Warning: This review references self-harm and audism (discrimination towards deaf people). It also contains spoilers.
Darius Marder’s Sound of Metal, in which Riz Ahmed’s tattooed drummer Ruben Stone comes to terms with sudden deafness, makes a distorted case for silence. Its opening scenes, in contrast, are overwhelmingly loud. Topless under shining lights, Ahmed commences a relentless, pounding drum solo, all while staring at partner and fellow band member Lou (Olivia Cooke). Together, they are Blackgammon, touring the states in their RV and playing loud, heavy metal gigs on the regular.
It’s hardly surprising, then, that after drumming away with no hearing protection (especially after being told by an audiologist to remove himself from loud environments), Ruben is told he has lost 70 percent of his hearing. With a reaction full of disdain and denial – the latter being the first stage of grief, I should add – the heroin addict is quick to push towards what he perceives is the ‘solution’: paying for the expensive surgery known as cochlear implantation.
At this point, one must stress that cochlear implants are absolutely not a ‘fix’, ‘cure’ or ‘solution’ to deafness – a view considered incredibly audist (that is, discriminatory against the deaf community) alongside being inaccurate. As the film itself later goes on to point out, in two of its strongest and most commendable messages, cochlear implants don’t magically restore your hearing (despite what those viral switch-on videos would have you believe), and deaf people are more of the view that you should accept your deaf identity – whether that be with hearing technology such as hearing aids or cochlear implants, or not.
These ideas, rather philosophical in nature, are condensed into quotable sentences from Ruben’s Deaf mentor, Joe (played by hearing actor Paul Rica, who is the child of Deaf adults – also known as a CODA). It’s about “a solution to this”, he says, pointing to his head, “not this“, pointing to his ears. “Everybody here shares in the belief that being Deaf is not a handicap, not something to fix,” he says in another scene. As Ruben settles in to life in the therapy group, Joe makes his role clear: he must “learn to be deaf”.
This brings us to an issue which, arguably, surrounds the majority of the discourse about this movie. Ahmed, in the title role, is hearing and not deaf. Some have argued that this is necessary, given the fact that Ruben starts off as a hearing character, but others have taken a far more critical view in relation to non-disabled actors playing disabled roles.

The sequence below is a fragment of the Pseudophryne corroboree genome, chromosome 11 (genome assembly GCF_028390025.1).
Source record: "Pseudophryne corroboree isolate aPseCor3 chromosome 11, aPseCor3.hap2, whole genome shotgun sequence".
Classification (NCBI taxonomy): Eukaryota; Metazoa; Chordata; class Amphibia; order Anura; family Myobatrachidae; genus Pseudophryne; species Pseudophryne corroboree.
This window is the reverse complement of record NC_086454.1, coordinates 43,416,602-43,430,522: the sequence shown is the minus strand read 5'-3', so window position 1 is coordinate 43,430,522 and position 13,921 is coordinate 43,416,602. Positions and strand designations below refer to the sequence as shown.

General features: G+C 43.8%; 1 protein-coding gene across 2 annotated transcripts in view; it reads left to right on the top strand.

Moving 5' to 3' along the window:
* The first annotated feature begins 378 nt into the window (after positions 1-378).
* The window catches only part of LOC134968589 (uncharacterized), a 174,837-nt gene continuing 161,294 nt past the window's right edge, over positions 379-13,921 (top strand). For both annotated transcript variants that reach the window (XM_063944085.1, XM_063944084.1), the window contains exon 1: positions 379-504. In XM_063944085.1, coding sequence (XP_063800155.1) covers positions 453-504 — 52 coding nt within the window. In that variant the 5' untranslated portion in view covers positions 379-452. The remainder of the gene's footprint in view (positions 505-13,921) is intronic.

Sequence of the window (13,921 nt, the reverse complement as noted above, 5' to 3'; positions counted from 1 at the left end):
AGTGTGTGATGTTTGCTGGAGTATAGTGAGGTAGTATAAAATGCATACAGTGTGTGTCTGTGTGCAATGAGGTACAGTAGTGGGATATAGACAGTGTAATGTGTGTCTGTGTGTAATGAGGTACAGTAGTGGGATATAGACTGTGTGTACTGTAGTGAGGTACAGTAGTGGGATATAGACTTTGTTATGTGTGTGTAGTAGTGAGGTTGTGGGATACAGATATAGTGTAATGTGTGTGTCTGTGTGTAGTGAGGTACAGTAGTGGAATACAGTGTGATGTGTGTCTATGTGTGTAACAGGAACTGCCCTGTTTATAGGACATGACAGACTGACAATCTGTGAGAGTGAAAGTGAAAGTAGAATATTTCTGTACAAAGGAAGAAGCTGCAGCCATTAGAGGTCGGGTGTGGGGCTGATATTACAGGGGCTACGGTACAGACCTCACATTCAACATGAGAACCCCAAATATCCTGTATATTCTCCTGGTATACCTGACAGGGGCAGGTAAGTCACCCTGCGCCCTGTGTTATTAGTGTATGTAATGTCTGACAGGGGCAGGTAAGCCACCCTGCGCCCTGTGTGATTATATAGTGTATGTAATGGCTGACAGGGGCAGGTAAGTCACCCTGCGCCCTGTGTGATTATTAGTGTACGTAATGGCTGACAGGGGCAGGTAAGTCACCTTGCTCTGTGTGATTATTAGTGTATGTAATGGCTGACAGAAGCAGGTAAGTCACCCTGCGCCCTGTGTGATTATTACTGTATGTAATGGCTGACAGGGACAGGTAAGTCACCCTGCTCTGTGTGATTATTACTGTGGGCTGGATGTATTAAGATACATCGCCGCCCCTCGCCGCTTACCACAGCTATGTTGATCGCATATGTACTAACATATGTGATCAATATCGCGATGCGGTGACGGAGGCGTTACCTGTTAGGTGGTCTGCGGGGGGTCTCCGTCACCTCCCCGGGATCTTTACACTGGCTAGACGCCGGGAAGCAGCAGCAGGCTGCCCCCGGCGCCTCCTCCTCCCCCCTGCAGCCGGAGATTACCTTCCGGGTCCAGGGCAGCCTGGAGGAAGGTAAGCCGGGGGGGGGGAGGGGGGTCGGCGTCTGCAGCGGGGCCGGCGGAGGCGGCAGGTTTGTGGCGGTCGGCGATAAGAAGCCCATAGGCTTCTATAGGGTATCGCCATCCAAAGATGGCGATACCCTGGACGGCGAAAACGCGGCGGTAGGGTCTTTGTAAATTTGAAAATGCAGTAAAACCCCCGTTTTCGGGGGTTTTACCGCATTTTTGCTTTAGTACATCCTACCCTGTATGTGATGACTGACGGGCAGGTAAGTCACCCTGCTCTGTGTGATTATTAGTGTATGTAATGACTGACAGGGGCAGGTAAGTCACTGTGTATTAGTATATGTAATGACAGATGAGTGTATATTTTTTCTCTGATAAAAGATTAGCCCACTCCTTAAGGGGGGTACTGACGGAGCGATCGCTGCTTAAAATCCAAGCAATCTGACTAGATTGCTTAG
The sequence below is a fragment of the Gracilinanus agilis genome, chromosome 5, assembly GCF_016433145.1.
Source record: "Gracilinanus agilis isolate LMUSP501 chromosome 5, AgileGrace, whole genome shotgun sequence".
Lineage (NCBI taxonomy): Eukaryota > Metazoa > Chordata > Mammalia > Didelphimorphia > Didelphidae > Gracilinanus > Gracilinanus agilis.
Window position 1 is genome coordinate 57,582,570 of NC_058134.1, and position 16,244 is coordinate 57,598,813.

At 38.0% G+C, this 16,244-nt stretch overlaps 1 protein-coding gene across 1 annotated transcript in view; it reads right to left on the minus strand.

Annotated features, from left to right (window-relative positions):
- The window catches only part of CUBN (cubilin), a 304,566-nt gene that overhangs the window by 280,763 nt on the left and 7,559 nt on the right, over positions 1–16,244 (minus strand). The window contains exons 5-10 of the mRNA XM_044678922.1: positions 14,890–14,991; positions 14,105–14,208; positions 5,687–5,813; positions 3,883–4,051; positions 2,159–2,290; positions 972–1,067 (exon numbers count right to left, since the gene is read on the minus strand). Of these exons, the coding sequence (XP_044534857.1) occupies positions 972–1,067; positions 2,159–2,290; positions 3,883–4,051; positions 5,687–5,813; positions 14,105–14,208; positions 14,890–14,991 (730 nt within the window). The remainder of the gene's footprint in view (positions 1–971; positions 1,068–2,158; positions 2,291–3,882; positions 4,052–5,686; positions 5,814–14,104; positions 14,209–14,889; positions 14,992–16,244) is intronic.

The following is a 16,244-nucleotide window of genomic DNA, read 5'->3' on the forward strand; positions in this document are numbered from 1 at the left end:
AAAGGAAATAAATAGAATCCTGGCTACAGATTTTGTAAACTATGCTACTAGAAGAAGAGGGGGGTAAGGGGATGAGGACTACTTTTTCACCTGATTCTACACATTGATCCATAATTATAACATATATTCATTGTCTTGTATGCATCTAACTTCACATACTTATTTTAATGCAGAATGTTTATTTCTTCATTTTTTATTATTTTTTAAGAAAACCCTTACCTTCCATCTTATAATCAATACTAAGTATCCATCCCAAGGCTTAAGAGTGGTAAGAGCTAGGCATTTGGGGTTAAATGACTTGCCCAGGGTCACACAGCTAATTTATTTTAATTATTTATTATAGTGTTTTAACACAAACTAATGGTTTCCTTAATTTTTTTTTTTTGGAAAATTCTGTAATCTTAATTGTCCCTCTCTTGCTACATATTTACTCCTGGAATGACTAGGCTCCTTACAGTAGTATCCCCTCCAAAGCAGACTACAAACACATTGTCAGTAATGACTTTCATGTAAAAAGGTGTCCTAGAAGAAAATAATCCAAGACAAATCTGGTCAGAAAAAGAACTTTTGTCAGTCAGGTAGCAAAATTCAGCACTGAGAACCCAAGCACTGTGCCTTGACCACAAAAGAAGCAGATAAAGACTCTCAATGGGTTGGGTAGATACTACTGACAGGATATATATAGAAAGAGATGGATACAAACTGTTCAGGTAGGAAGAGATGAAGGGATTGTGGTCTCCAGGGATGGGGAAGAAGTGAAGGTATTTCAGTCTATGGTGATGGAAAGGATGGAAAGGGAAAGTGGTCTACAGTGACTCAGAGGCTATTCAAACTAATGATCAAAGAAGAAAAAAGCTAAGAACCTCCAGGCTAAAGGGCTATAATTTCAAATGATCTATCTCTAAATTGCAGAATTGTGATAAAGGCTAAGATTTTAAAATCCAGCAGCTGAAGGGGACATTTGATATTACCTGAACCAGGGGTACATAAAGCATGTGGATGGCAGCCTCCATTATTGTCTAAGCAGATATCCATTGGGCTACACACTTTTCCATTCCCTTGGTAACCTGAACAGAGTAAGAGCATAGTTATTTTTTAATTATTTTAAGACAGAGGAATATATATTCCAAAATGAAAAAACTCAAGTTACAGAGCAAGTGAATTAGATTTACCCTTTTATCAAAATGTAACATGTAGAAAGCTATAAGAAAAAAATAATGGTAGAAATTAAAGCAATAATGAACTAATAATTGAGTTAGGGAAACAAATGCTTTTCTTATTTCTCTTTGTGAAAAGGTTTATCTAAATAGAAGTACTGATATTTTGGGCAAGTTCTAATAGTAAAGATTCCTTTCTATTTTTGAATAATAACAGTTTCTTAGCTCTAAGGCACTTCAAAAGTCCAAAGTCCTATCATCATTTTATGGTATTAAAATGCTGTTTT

In a letter to the Academy, the National Association of the Deaf (NAD) in the US said that awards received by the cast and crew of Sound of Metal had been “driven by offensive pity”, and called on the awarding body to exclude the film’s hearing actors from any nominations or accolades.
Yet there is some justification in the whole ‘learn to be Deaf’ narrative. In addition to being taught to play the drums for the role, Ahmed had to learn American Sign Language and gain some understanding (though not first-hand experience, mind) of what it’s like to be Deaf. In a sense, Ruben learning to be Deaf could very well be a recital of Ahmed’s learning – albeit with some interpretation on the deafness part. After all, the sound design in the film – for which it won a BAFTA – regularly demonstrates what Ruben’s world is like. We are very much on this journey of discovery with him.
However, while the actor’s portrayal is remarkably striking and convincing (I could relate strongly to the high emotions, such as denial, which can come with a diagnosis), the same progression from hearing to deaf could well be covered by an actor who became Deaf in later life. They would have a knowledge of sign language already, along with experience of life both as a hearing person and a deaf person – Ahmed only has a personal account of the former.